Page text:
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Toronto (Canada)

15, FEB. 2003

Email: afrah95@hotmail.com
M. M. Afrah

If you think you don’t want to read any more about Somalia, you are wrong. There are, of course, bad news and commentaries from Somalia in the Western media, with Somali news gatherers and editorial writers (including yours truly), with few exceptions, rallying around the flag or jumping on the bandwagon.

Critical post-mortem, muted in the beginning, seems to be gathering steam. North American media, shell shocked by the September 11 event and the war against Iraq, lost their ability to report impartiality, thus greatly tarnishing their credibility.

The organization “Fairness and Accuracy in Reporting” (FAIR), a major critic of mainstream media in America, found the coverage in the first few days acceptable. But when George W. Bush called a “war on terrorism” and “axis of evil” speeches, FAIR observed a change in tone and content on American TV networks, continuing to focus on Somalia, among other countries, as a haven for Osama and his Al-Qaeda network, ignoring the bitter truth that no Somali national was among those people who slammed the commercial airliners on the twin towers of the World Trade Center in New York and the Pentagon in Washington, DC.

In the heat of the moment a Somali cartoonist drew a cartoon of Osama bin Laden in one of the neophyte but vibrant newspapers in Mogadishu with the following caption:

“You’re wasting your time, Osama. The Mooryaan got here before you!”

(The word Mooryaan was added to the Somali parlance during the civil/clan wars and roughly means predators or homegrown terrorists, more lethal than the international terrorists.)

Another cartoon illustrating the talks in Eldoret quips:

“Just because they’re having silly old talks doesn’t mean there’ll be no more clan wars.”

Interestingly enough, these journalists in war-torn Somalia did not miss the train, despite being bullied and harassed by all sides in the conflict, with guns blazing. They cry for professionalism and independence—not clan propaganda and censorship attempts by the TNG. They continued to hold the torch of a free press even higher and simultaneously threatened to cease broadcasts and stop the printing presses if the TNG goes ahead with its draconian censorship legislation.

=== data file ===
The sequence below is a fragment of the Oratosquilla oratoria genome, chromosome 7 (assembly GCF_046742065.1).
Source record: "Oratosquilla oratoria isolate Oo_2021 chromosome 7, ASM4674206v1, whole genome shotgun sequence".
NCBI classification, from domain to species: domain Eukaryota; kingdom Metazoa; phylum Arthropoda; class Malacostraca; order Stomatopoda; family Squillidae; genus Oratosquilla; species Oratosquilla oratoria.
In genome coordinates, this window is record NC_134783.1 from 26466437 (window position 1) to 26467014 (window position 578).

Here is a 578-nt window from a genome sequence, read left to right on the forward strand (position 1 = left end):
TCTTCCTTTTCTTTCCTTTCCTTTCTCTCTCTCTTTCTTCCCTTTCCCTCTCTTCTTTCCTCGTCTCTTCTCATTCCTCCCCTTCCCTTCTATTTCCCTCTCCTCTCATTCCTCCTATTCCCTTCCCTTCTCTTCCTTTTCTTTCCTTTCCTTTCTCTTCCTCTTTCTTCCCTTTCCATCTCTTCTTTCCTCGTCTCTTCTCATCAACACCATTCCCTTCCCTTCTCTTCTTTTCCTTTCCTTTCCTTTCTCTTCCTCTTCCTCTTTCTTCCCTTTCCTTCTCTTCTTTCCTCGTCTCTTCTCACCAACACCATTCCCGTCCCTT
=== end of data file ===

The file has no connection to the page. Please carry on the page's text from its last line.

But the battle is not over yet. Journalists who report the antics of certain warlords and their cahoots face the barrel of the gun. Several journalists have been threatened, beaten or murdered by gunmen loyal to the powerful warlords and the big merchants.

In his investigative report, a young journalist had listed the names of the big merchants who paralyzed the meager economy of the country by flooding the markets with billions of fake currency. The editor of the paper was physically assaulted by gunmen loyal to the big merchants and left him for dead, and the young journalist is still in hiding after more than a year and half.  

“The giant Western media have been demonizing Somalia ever since the Americans pulled out in 1993/94 and we are trying to spotlight our problems by bringing international attention to them,” said a member of the fledging Somali Journalists Association in Mogadishu.

“We also need the Somali Diaspora to play their part,” he added.

Big Kudos to those brave souls!

Close to my adopted country, the daily Bush v. Iraq report is taking the center stage in the media these days and I am wondering whatever is happening with the “War on Terrorism”. But asking that question could be unpatriotic. So I’ll stick to the unending sticky Somali tragedy, hoping against hope that the world would eventually listen to us.

M.M. Afrah © 2003
Email: afrah95@hotmail.com


Mr. Afrah is an outspoken Author/Journalist and a member of the Canadian Journalists for Free Expression (CJFE) and the New York-based Committee to Protect Journalists (CPJ). He contributes hard-hitting articles to Canadian and international newspapers and magazines on the Somalia situation "through the eyes of a man who covered the country for more than two decades".

Many of us remember his critical articles in his weekly English language HEEGAN newspaper, despite a mandatory self-censorship introduced by Guddiga Baarista Hisbiga Xisbiga Hantiwadaagga Somaaliyeed in 1984 and the dreaded NSS. I am very proud to know that Mr. Afrah openly defied the draconian censorship laws and went ahead to write what he thought was wrong in the country. He received several death threats from the warlords and was briefly held hostage by gunmen in 1993. But he remained defiant and continued to send his stories of carnage and destruction to Reuters news agency. He still is!


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